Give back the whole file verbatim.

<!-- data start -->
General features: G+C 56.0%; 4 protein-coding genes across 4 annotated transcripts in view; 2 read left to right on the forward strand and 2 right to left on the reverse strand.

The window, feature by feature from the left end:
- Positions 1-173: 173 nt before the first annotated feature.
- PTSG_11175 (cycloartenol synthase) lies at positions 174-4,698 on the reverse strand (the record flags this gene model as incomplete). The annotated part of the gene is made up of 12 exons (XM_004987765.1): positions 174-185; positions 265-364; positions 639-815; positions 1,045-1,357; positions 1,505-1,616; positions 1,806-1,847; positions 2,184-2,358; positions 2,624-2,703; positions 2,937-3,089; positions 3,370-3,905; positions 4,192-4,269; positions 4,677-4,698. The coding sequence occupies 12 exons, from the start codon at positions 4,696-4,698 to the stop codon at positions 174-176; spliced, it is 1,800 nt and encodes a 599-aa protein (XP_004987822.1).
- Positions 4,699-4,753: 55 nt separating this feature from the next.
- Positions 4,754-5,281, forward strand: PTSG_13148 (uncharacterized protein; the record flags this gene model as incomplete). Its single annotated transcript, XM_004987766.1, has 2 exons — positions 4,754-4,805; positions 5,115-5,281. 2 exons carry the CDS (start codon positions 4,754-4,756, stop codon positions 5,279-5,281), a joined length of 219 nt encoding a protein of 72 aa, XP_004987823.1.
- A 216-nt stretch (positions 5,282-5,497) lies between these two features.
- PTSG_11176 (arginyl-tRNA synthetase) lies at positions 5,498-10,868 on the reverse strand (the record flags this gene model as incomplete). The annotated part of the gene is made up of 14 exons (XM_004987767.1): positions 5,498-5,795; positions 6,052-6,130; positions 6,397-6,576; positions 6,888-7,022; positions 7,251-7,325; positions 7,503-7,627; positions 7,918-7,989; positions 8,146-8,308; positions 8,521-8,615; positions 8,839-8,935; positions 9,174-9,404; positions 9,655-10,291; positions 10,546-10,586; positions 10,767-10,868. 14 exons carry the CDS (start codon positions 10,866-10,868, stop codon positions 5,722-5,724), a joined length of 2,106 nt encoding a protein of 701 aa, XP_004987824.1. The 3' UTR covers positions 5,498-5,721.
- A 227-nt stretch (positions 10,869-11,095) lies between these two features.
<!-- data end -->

General features: G+C 56.0%; 4 protein-coding genes across 4 annotated transcripts in view; 2 read left to right on the forward strand and 2 right to left on the reverse strand.

The window, feature by feature from the left end:
- Positions 1-173: 173 nt before the first annotated feature.
- PTSG_11175 (cycloartenol synthase) lies at positions 174-4,698 on the reverse strand (the record flags this gene model as incomplete). The annotated part of the gene is made up of 12 exons (XM_004987765.1): positions 174-185; positions 265-364; positions 639-815; positions 1,045-1,357; positions 1,505-1,616; positions 1,806-1,847; positions 2,184-2,358; positions 2,624-2,703; positions 2,937-3,089; positions 3,370-3,905; positions 4,192-4,269; positions 4,677-4,698. The coding sequence occupies 12 exons, from the start codon at positions 4,696-4,698 to the stop codon at positions 174-176; spliced, it is 1,800 nt and encodes a 599-aa protein (XP_004987822.1).
- Positions 4,699-4,753: 55 nt separating this feature from the next.
- Positions 4,754-5,281, forward strand: PTSG_13148 (uncharacterized protein; the record flags this gene model as incomplete). Its single annotated transcript, XM_004987766.1, has 2 exons — positions 4,754-4,805; positions 5,115-5,281. 2 exons carry the CDS (start codon positions 4,754-4,756, stop codon positions 5,279-5,281), a joined length of 219 nt encoding a protein of 72 aa, XP_004987823.1.
- A 216-nt stretch (positions 5,282-5,497) lies between these two features.
- PTSG_11176 (arginyl-tRNA synthetase) lies at positions 5,498-10,868 on the reverse strand (the record flags this gene model as incomplete). The annotated part of the gene is made up of 14 exons (XM_004987767.1): positions 5,498-5,795; positions 6,052-6,130; positions 6,397-6,576; positions 6,888-7,022; positions 7,251-7,325; positions 7,503-7,627; positions 7,918-7,989; positions 8,146-8,308; positions 8,521-8,615; positions 8,839-8,935; positions 9,174-9,404; positions 9,655-10,291; positions 10,546-10,586; positions 10,767-10,868. 14 exons carry the CDS (start codon positions 10,866-10,868, stop codon positions 5,722-5,724), a joined length of 2,106 nt encoding a protein of 701 aa, XP_004987824.1. The 3' UTR covers positions 5,498-5,721.
- A 227-nt stretch (positions 10,869-11,095) lies between these two features.